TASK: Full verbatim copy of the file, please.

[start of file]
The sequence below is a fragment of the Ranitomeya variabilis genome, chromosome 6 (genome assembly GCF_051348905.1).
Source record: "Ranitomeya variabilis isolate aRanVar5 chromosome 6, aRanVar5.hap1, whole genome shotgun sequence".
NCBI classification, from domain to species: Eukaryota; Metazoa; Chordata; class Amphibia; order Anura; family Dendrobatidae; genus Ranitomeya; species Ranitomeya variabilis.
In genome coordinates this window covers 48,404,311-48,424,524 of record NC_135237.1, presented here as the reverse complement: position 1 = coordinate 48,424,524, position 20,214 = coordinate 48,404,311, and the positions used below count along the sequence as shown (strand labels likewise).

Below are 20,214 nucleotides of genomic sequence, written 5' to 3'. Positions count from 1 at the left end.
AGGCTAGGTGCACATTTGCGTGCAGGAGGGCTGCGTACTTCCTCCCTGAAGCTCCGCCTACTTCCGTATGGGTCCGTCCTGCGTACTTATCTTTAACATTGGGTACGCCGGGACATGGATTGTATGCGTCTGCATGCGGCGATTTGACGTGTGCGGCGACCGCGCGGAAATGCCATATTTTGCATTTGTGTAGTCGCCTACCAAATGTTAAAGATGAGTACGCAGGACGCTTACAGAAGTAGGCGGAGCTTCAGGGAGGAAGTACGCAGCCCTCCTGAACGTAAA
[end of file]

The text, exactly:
The sequence below is a fragment of the Ranitomeya variabilis genome, chromosome 6 (genome assembly GCF_051348905.1).
Source record: "Ranitomeya variabilis isolate aRanVar5 chromosome 6, aRanVar5.hap1, whole genome shotgun sequence".
NCBI classification, from domain to species: Eukaryota; Metazoa; Chordata; class Amphibia; order Anura; family Dendrobatidae; genus Ranitomeya; species Ranitomeya variabilis.
In genome coordinates this window covers 48,404,311-48,424,524 of record NC_135237.1, presented here as the reverse complement: position 1 = coordinate 48,424,524, position 20,214 = coordinate 48,404,311, and the positions used below count along the sequence as shown (strand labels likewise).

Below are 20,214 nucleotides of genomic sequence, written 5' to 3'. Positions count from 1 at the left end.
AGGCTAGGTGCACATTTGCGTGCAGGAGGGCTGCGTACTTCCTCCCTGAAGCTCCGCCTACTTCCGTATGGGTCCGTCCTGCGTACTTATCTTTAACATTGGGTACGCCGGGACATGGATTGTATGCGTCTGCATGCGGCGATTTGACGTGTGCGGCGACCGCGCGGAAATGCCATATTTTGCATTTGTGTAGTCGCCTACCAAATGTTAAAGATGAGTACGCAGGACGCTTACAGAAGTAGGCGGAGCTTCAGGGAGGAAGTACGCAGCCCTCCTGAACGTAAA